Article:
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When 'Some Voters' Means Three

By Andy Alexander

The Post yesterday gave prominent play to a story about disenchantment among Virginians who supported Barack Obama last November. Unease with the president’s economic policies, it said, are influencing the strategies of those running for governor of the commonwealth.

But about a dozen readers complained that the thrust of the story isn’t buttressed by the reporting. They noted that only three would-be voters are quoted. And while the story said that national polls show Obama’s approval rating has slipped since he took office, it cited no survey data to suggest that is the case in Virginia.

I think the readers have a point.

The problem may be with how the story is structured. It devotes much more space to the concerns of the three citizens than it does to how the gubernatorial campaigns are adjusting their campaigns in reaction to the president’s policies.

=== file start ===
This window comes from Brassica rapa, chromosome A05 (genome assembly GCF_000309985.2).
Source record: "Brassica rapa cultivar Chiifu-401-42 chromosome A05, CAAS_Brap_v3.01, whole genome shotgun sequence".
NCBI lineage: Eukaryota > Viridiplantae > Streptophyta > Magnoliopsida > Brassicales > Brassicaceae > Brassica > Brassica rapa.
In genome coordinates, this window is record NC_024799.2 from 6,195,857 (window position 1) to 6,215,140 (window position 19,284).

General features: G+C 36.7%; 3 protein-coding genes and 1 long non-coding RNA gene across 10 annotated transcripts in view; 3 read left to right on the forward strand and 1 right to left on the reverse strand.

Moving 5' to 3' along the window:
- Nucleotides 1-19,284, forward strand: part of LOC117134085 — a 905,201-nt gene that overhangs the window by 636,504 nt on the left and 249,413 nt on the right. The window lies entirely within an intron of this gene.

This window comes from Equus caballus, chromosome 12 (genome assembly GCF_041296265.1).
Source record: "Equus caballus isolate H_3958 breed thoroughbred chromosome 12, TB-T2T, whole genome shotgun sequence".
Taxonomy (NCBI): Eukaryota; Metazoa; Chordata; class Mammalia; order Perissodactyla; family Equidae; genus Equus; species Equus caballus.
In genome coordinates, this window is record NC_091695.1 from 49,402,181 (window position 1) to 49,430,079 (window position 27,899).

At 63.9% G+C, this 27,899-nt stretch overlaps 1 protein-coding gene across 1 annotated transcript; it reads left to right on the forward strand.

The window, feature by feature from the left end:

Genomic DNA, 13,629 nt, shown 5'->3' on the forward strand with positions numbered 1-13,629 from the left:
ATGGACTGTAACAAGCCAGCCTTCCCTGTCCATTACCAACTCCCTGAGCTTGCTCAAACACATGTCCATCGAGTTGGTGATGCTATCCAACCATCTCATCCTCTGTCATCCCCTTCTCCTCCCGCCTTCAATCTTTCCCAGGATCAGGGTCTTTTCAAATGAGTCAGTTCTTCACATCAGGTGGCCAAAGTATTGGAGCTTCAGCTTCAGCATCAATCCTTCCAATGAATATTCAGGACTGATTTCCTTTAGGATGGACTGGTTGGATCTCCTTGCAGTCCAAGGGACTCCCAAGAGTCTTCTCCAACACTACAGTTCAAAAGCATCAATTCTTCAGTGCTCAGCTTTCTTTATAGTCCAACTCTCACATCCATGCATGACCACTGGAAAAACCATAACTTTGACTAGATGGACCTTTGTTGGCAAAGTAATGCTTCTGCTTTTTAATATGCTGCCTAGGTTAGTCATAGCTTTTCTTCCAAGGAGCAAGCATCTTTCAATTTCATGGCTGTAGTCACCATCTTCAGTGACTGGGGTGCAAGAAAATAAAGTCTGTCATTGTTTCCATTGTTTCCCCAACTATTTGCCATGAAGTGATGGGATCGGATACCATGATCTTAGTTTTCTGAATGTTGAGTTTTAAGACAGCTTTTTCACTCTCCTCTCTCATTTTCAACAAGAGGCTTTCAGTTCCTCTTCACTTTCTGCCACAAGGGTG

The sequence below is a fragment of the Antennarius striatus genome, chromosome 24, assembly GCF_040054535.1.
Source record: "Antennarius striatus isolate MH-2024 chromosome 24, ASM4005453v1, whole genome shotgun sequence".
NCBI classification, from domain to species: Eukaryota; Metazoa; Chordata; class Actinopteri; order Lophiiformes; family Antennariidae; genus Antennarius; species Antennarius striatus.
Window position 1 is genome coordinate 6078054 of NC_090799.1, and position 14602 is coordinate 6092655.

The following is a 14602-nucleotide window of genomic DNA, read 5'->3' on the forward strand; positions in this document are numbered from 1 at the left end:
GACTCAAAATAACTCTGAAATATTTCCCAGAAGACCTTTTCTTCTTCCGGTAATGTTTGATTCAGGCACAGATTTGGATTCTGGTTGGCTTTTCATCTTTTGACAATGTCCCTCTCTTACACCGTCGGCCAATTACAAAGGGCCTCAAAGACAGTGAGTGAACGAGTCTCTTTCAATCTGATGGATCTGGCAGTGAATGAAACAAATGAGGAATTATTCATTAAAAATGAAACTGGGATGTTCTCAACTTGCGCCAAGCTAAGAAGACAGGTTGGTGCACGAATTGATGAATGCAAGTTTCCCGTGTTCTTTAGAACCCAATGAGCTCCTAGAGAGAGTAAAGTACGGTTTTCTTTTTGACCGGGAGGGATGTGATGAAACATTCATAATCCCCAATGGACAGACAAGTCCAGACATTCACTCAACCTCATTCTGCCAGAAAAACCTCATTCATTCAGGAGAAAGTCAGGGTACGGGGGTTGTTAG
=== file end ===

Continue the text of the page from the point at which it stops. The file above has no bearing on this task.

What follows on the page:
And several readers said they felt misled by the story’s headline (“Is Race for Governor More About Obama?”) and its subhead (“Some Voters Who Backed President Disillusioned Over Economic Pledges”). To them, these promised a story showing widespread disaffection with the president and his agenda.

The top of the story, by government reporter Sandhya Somashekhar, focused on Prince William County real estate agent Chris Ann Cleland, who voted for Obama but now believes his economic policies will harm the middle class. “He’s just not as advertised,” Cleland is quoted as saying. “Nothing’s changed for the common guy. I feel I’ve been punked.”